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at everything, so I was pushing myself too hard at every workout. Of course, there were no real recovery sessions because those aren't often built into group plans. I never scheduled an “off season.” It was either “tri season” or “marathon season.” Plus, as a competitive athlete and member of several teams, I didn't want to show weakness. I didn't want to be viewed as vulnerable. Most importantly, I didn't want to feel like a slacker. Consequently, I spent the greater part of two years in a physical therapist's office recovering from two different surgeries on my hip and leg. Was it the group's fault? Absolutely not. I have no one to blame but myself. I wasn't taking personal responsibility or heeding the warning signs. I didn't pull my coaches aside and say, “I'm toast,” because I didn't want to hear the truth. I didn't want to hear, “Take a break.” Ironically, the break came anyway, albeit not in the form I wanted. That's why, when I made my return to training and competition, I wanted to do it the right way. I wanted to start with a base and foundation of fitness and strength. I wanted to remain as healthy as possible, even if it meant sacrificing speed. I want to enjoy this lifestyle for as long as possible. And, in the wise words of my husband, I want to “train to alleviate stress in life, not to create more of it.” Because of this, I've recently taken the lone ranger approach to my own training. In spite of coaching 20+ athletes of my own at any given time, I've actually hired separate coaches for myself. I work one-on-one with them to talk about pace, exertion, heart rate, power, and all of the other metrics that are unique to my needs. I have my own periodized schedules that build in breaks and recovery. I have specific workouts that require a tremendous amount of self-discipline and motivation. Do I work as hard as I did when I was training with groups? Absolutely. Most days, it's harder because there's no one

there to push me or distract me. Training solo is also more time efficient, and it provides much needed “me” time. Often, I crave those long training runs or solo swims. Does this mean I never train with people? Heck no! My most memorable days involve training with others: I love hopping into group rides or weekend shop rides, and I find joy in meeting friends for a swim at the Quarry. I'm just much better at balancing those days with achieving my own training and race goals. That, in turn, has made me a more balanced athlete. And, since recovering from those surgeries, I've set a personal best at the half-Ironman distance; I've re-qualified for the Boston Marathon; and I've trained for and raced two Ironman triathlons...mostly by training solo. Continued on page 104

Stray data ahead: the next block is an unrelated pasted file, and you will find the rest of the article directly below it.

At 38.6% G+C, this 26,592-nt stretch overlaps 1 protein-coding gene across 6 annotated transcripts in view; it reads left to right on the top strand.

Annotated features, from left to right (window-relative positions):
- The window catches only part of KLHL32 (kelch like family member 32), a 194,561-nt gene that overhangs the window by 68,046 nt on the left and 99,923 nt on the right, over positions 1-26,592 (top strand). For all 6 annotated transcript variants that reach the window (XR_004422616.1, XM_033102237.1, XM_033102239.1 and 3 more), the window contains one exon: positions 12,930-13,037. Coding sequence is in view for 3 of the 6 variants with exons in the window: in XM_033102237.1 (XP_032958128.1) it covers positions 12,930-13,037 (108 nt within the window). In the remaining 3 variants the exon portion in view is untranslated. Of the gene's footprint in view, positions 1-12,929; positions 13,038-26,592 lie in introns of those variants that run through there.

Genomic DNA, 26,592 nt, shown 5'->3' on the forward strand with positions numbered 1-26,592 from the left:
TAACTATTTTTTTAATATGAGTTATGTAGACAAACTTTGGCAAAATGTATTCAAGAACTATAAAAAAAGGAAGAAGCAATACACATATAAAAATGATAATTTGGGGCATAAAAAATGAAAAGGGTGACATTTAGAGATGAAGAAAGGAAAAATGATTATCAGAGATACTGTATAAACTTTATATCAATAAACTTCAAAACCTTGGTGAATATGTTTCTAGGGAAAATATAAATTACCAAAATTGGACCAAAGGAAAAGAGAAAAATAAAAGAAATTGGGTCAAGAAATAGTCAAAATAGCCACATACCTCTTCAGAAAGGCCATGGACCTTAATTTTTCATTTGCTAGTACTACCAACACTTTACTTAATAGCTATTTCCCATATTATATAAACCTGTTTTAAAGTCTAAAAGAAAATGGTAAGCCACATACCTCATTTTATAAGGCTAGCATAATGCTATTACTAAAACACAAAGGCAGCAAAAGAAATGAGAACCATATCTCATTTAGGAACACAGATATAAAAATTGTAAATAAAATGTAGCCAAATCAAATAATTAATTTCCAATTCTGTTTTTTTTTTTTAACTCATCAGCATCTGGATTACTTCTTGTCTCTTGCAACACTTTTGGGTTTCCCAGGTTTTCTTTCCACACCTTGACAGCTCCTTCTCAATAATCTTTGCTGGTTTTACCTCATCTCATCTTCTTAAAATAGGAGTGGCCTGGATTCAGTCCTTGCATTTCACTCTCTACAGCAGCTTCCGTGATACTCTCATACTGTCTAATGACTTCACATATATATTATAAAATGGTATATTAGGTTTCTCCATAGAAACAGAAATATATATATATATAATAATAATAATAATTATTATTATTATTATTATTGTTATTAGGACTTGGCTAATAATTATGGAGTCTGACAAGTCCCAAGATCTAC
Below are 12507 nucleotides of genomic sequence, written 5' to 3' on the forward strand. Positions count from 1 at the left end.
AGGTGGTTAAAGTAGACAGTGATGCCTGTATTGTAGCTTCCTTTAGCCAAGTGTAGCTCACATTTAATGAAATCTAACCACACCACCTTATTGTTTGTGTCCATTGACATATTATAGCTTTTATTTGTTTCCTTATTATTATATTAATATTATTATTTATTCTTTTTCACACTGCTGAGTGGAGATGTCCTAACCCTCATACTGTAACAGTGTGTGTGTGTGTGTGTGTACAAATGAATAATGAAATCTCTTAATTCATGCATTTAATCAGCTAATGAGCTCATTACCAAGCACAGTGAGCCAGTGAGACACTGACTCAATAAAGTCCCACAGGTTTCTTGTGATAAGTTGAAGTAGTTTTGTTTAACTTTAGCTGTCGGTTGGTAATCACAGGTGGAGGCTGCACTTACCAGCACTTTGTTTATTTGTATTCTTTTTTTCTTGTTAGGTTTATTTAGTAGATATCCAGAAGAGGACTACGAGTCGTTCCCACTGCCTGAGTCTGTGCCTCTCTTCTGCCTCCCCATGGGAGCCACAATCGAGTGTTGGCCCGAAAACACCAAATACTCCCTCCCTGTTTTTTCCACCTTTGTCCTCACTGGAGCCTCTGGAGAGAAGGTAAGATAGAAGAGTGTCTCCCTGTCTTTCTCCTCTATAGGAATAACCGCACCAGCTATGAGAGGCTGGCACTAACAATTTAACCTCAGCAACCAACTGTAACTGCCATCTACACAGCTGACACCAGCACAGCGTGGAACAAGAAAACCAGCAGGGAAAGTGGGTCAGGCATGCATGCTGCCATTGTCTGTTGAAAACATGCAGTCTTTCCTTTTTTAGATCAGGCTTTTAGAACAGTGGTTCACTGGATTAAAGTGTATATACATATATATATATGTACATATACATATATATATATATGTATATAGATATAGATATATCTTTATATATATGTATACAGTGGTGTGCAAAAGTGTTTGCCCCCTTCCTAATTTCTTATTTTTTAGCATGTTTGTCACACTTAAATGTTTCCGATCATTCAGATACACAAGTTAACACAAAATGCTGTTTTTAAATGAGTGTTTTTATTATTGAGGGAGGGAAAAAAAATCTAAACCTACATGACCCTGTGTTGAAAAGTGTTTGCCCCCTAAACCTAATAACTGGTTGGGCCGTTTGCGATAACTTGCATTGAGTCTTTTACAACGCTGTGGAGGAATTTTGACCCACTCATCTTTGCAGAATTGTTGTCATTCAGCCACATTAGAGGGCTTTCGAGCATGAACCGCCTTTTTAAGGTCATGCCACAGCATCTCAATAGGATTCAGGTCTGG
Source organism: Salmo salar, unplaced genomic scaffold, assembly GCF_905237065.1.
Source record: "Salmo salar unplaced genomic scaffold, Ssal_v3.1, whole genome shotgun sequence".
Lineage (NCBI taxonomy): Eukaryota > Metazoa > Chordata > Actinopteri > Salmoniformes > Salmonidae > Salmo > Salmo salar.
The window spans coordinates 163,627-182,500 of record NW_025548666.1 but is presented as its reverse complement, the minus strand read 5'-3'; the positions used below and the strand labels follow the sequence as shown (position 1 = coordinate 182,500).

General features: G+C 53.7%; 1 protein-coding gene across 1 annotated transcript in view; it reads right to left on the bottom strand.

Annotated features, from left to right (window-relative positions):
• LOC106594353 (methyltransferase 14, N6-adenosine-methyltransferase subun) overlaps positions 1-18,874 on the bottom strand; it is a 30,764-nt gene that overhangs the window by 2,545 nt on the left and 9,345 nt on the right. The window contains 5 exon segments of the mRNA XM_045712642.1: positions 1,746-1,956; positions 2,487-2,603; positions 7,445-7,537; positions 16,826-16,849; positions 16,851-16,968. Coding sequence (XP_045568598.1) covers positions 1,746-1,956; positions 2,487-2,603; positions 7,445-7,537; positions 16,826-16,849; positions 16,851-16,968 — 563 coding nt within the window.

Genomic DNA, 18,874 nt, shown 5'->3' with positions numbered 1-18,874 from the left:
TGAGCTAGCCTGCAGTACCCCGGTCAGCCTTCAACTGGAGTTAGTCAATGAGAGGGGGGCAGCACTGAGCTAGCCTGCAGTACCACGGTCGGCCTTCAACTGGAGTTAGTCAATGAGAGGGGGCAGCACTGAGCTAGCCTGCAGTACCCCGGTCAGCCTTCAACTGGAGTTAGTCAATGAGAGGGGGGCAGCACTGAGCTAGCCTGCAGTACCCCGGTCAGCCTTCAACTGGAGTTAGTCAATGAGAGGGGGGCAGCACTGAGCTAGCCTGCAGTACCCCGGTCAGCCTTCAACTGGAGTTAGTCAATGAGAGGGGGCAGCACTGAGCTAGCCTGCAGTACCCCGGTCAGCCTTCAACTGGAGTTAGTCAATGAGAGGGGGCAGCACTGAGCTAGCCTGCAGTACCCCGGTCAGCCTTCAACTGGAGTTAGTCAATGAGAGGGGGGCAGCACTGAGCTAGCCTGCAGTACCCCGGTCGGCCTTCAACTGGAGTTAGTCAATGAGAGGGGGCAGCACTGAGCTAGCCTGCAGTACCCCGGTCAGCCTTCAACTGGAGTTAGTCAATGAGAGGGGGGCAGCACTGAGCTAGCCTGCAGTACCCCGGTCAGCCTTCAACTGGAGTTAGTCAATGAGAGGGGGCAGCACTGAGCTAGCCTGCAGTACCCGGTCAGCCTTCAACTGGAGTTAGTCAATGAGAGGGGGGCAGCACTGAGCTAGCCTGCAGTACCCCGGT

Family Fun Training Plan for ThunderCloud Subs 5-Mile Turkey Trot

Weeks 5 - 9 (09/30/13 - 11/03/13)

Monday

Tuesday

Wednesday

Thursday

Friday

Saturday

Sunday

Week 5 (9/30 - 10/6)

25 minutes (approx. 1 to 1.5 miles)

Rest or XTrain

30 minutes (approx. 2.5 to 3 miles)

30 minutes (approx. 2.5 to 3 miles)

Rest or XTrain

35 minutes (approx. 3 to 3.5 miles)

Rest or Xtrain

Week 6 (10/7 - 10/13)

25 minutes (approx. 1 to 1.5 miles)

Rest or XTrain

35 minutes (approx. 3 to 3.5 miles)

30 minutes (approx. 2.5 to 3 miles)

Rest or XTrain

35 minutes (approx. 3 to 3.5 miles)

Rest or Xtrain

Week 7 (10/14 - 10/20)

25 minutes (approx. 1 to 1.5 miles)

Rest or XTrain

35 minutes (approx. 3 to 3.5 miles)

30 minutes (approx. 2.5 to 3 miles)

Rest or XTrain

30 minutes (approx. 2.5 to 3 miles)

Rest or Xtrain

Week 8 (10/21 - 10/27)

25 minutes (approx. 1 to 1.5 miles)

Rest or XTrain

45 minutes (approx. 4 to 4.5 miles)

30 minutes (approx. 2.5 to 3 miles)

Rest or XTrain

45 minutes (approx. 4 to 4.5 miles)

Rest or Xtrain

Week 9 (10/28 - 11/3)

30 minutes (approx. 2.5 to 3 miles)

Rest or XTrain

45 minutes (approx. 4 to 4.5 miles)

30 minutes (approx. 2.5 to 3 miles)

Rest or XTrain

50 minutes (approx. 4.5 to 5 miles)

Rest or XTrain

Xtrain = cross training days. Give your legs a rest and enjoy other activities, such as swimming, yoga, or cycling. Beginners or New Runners: If you are starting from ground zero with this plan, I encourage you to take regular walk intervals during the prescribed workout. That's why you'll see both time and mileage recommendations.

Online

Download the entire Turkey Trot training program on Training Peaks here: http://ow.ly/o4t2X

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